The ruling came in an "extraordinarily brutal murder" case out of South Carolina.
It marked the fourth time that the Supreme Court has told the sometimes reluctant state courts of the requirement.
In 1994's Simmons vs. South Carolina, a Supreme Court majority said that when "a capital defendant's future dangerousness is at issue and the only sentencing alternative to death available to the jury is life imprisonment without possibility of parole, due process entitles" the defendant's lawyer to tell the jury of that fact.
The principle was rammed home in 2000's Ramdass vs. Angelone in 2000, in 2001's Shafer vs. South Carolina and again in Wednesday's ruling.
In the case decided Wednesday, William Kelly was indicted in 1996 "for an extraordinarily brutal murder, kidnapping and armed robbery, and for possession of a knife during the commission of a crime," according to Justice David Souter's majority opinion.
A jury convicted Kelly on all charges, and the trial proceeded to a separate sentencing phase.
During the proceedings, the prosecutor's description of Kelly was quite provocative.
At one point, Kelly's lawyer asked the judge to tell the jurors that if his client received a life sentence, he would be ineligible for parole.
But the prosecutor objected, saying he was not going to argue future dangerousness. He went on to call Kelly, among other things, "the butcher of Batesburg" and "bloody Billy" and spoke about his being "a little more dangerous" because of his intelligence.
Kelly's lawyer objected at that point, but the prosecutor went on to say he was speaking about Kelly's dangerousness to his victim, Shirley Shealy.
With no instruction from the judge about the life without parole alternative, the jurors sentenced Kelly to death, and the South Carolina appeals courts affirmed.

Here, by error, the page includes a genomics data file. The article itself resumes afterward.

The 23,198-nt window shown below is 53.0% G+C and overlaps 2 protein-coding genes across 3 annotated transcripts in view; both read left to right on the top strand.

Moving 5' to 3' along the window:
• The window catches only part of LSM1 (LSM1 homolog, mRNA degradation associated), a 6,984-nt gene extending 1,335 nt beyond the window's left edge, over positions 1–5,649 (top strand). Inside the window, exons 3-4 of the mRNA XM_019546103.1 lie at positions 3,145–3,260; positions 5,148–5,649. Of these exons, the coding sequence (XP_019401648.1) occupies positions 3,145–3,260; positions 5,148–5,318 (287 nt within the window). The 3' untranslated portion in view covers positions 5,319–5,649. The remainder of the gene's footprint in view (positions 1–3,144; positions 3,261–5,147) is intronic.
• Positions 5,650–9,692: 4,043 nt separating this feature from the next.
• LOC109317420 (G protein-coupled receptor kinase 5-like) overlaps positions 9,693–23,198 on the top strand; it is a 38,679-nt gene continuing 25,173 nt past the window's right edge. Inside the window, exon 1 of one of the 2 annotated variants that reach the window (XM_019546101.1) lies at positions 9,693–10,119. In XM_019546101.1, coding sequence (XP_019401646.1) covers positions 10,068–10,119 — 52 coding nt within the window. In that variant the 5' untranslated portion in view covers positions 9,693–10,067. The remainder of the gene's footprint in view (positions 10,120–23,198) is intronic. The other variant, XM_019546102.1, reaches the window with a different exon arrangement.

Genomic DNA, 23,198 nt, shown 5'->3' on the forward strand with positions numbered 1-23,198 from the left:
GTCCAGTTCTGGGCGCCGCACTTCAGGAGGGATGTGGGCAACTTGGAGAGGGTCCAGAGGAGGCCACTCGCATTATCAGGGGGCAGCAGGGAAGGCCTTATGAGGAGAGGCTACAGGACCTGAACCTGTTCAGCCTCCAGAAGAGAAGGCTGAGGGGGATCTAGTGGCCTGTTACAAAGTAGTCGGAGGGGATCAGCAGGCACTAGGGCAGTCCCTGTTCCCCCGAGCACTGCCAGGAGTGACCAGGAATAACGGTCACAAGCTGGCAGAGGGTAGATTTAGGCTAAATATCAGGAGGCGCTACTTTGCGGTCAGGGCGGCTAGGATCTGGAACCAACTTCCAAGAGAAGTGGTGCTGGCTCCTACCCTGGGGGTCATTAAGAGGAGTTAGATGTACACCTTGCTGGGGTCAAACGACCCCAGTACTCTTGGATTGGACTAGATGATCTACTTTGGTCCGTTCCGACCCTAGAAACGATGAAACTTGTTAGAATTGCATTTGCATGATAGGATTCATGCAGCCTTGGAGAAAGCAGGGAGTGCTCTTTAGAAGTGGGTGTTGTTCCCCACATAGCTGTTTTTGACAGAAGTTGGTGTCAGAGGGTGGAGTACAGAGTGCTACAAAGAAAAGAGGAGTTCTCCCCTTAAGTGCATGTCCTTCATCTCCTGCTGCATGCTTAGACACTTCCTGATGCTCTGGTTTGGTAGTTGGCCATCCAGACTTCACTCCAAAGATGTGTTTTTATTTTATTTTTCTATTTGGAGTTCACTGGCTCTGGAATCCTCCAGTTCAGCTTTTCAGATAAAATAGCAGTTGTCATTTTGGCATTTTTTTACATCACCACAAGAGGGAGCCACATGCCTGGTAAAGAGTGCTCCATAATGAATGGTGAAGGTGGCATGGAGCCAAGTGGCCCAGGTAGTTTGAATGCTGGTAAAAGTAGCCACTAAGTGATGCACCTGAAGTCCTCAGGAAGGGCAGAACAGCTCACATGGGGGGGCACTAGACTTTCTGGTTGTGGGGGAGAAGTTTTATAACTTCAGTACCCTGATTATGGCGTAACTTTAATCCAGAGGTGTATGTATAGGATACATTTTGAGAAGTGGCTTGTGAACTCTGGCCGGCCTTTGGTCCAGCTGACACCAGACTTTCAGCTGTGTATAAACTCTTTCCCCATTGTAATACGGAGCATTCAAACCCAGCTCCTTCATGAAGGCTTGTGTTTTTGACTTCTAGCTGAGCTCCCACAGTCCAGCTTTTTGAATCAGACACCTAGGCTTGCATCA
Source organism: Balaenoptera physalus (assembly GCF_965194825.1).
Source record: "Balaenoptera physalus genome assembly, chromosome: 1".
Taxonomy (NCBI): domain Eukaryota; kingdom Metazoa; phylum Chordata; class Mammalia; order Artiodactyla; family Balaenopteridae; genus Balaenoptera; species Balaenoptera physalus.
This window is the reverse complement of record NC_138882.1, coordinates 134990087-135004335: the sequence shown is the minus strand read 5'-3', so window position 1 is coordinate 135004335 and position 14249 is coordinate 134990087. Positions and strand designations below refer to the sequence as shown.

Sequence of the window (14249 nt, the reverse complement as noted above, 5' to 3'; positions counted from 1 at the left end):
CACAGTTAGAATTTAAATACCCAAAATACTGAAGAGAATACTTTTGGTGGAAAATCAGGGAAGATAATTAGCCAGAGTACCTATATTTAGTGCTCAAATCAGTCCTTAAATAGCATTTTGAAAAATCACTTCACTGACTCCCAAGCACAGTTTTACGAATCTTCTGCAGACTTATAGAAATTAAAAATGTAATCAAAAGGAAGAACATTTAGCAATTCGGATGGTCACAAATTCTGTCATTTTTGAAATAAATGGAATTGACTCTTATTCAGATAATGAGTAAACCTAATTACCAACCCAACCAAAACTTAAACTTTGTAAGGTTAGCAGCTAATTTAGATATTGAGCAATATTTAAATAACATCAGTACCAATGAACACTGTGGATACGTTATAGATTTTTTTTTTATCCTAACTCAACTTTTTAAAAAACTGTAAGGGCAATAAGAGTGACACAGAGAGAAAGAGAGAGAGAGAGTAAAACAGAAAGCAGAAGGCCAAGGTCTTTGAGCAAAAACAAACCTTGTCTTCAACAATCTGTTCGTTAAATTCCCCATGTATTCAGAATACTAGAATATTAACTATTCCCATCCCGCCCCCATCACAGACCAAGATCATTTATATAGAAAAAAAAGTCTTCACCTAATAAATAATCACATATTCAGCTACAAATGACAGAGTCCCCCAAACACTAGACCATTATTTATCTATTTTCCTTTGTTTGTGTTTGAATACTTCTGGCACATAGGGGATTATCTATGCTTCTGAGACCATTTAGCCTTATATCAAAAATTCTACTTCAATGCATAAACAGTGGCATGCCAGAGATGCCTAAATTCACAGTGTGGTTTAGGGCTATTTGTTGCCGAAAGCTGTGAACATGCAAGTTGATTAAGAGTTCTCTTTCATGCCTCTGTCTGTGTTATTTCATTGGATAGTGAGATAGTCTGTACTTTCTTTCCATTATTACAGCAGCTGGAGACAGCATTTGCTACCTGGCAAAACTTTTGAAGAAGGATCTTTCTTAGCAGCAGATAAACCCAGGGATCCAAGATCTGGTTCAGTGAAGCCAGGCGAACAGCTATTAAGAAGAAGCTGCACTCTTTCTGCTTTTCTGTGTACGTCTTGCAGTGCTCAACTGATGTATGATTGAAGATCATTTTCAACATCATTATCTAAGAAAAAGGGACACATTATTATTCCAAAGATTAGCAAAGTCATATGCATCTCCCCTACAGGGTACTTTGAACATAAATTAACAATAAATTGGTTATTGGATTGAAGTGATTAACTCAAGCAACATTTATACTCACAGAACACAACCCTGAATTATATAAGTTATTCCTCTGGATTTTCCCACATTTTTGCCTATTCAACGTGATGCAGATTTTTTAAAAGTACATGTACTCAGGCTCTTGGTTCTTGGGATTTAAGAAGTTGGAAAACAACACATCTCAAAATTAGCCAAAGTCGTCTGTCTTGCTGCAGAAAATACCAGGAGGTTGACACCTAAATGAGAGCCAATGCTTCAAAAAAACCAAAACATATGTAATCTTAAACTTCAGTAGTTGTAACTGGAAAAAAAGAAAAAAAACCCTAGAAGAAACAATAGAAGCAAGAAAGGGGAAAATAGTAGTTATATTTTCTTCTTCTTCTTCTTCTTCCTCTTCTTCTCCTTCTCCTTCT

In his majority opinion Wednesday, Souter said Kelly was entitled to a jury instruction that he would be ineligible for parole under a life sentence.
The South Carolina courts had ruled that 1994's Simmons did not apply to Kelly's case or the state's current sentencing scheme, since life with the possibility of parole was an option.
But Souter said under the South Carolina sentencing scheme, a jury only makes a sentencing recommendation when there are aggravating circumstances.
And when there are aggravating circumstances, Souther said, in South Carolina the only alternatives are the death sentence or life in prison without parole.
Chief Justice William Rehnquist dissented, joined by Justice Anthony Kennedy. Rehnquist said Wednesday's decision actually departs from 1994's Simmons, which allowed prosecutors to show that a convicted murderer would be dangerous to fellow inmates, even if sentenced to life in prison.
As for Kelley's dangerousness, Rehnquist said, "I would hazard a guess that many jurors found the sheer brutality of this crime -- (Kelly) bound the hands of the victim (who was six months pregnant) behind her back, stabbed her over 30 times, slit her throat from ear to ear and left dollar bills fastened to her bloodied body -- indicative of (Kelly's) future threat to society."
Justice Clarence Thomas, joined by Justice Antonin Scalia, also dissented. Thomas said states should be allowed to have their own sentencing schemes and the Supreme Court should not try to "micromanage" them.
Wednesday's ruling eventually will allow Kelly a new sentencing trial.
(No. 00-9280, Kelly vs. South Carolina)